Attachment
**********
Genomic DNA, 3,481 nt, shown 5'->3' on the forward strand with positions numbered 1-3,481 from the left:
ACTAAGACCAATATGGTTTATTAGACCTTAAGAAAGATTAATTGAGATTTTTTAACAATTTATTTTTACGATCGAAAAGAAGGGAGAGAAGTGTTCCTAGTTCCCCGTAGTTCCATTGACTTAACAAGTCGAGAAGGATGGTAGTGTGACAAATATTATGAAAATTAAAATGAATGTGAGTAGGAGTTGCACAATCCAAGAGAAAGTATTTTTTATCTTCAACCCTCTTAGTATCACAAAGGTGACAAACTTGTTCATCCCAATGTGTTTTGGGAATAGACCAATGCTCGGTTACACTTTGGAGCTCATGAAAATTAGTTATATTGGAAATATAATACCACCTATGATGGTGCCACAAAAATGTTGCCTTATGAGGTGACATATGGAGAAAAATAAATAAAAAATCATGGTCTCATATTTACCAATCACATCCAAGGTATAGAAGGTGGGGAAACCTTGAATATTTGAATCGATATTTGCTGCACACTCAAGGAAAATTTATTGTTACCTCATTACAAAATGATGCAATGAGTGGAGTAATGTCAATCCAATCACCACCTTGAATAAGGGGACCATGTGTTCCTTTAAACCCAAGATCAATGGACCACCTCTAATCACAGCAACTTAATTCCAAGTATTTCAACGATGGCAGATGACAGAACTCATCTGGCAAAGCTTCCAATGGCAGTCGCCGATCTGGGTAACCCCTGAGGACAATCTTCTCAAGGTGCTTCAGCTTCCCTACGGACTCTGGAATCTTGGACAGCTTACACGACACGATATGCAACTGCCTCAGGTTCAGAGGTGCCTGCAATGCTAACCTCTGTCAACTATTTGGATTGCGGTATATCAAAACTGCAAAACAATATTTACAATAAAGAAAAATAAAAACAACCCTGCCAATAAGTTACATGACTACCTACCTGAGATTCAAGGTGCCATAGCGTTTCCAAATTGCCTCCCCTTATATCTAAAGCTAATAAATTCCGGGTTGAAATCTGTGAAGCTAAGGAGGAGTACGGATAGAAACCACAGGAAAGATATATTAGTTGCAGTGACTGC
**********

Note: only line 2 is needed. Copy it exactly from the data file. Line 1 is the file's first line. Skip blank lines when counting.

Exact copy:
ACTAAGACCAATATGGTTTATTAGACCTTAAGAAAGATTAATTGAGATTTTTTAACAATTTATTTTTACGATCGAAAAGAAGGGAGAGAAGTGTTCCTAGTTCCCCGTAGTTCCATTGACTTAACAAGTCGAGAAGGATGGTAGTGTGACAAATATTATGAAAATTAAAATGAATGTGAGTAGGAGTTGCACAATCCAAGAGAAAGTATTTTTTATCTTCAACCCTCTTAGTATCACAAAGGTGACAAACTTGTTCATCCCAATGTGTTTTGGGAATAGACCAATGCTCGGTTACACTTTGGAGCTCATGAAAATTAGTTATATTGGAAATATAATACCACCTATGATGGTGCCACAAAAATGTTGCCTTATGAGGTGACATATGGAGAAAAATAAATAAAAAATCATGGTCTCATATTTACCAATCACATCCAAGGTATAGAAGGTGGGGAAACCTTGAATATTTGAATCGATATTTGCTGCACACTCAAGGAAAATTTATTGTTACCTCATTACAAAATGATGCAATGAGTGGAGTAATGTCAATCCAATCACCACCTTGAATAAGGGGACCATGTGTTCCTTTAAACCCAAGATCAATGGACCACCTCTAATCACAGCAACTTAATTCCAAGTATTTCAACGATGGCAGATGACAGAACTCATCTGGCAAAGCTTCCAATGGCAGTCGCCGATCTGGGTAACCCCTGAGGACAATCTTCTCAAGGTGCTTCAGCTTCCCTACGGACTCTGGAATCTTGGACAGCTTACACGACACGATATGCAACTGCCTCAGGTTCAGAGGTGCCTGCAATGCTAACCTCTGTCAACTATTTGGATTGCGGTATATCAAAACTGCAAAACAATATTTACAATAAAGAAAAATAAAAACAACCCTGCCAATAAGTTACATGACTACCTACCTGAGATTCAAGGTGCCATAGCGTTTCCAAATTGCCTCCCCTTATATCTAAAGCTAATAAATTCCGGGTTGAAATCTGTGAAGCTAAGGAGGAGTACGGATAGAAACCACAGGAAAGATATATTAGTTGCAGTGACTGC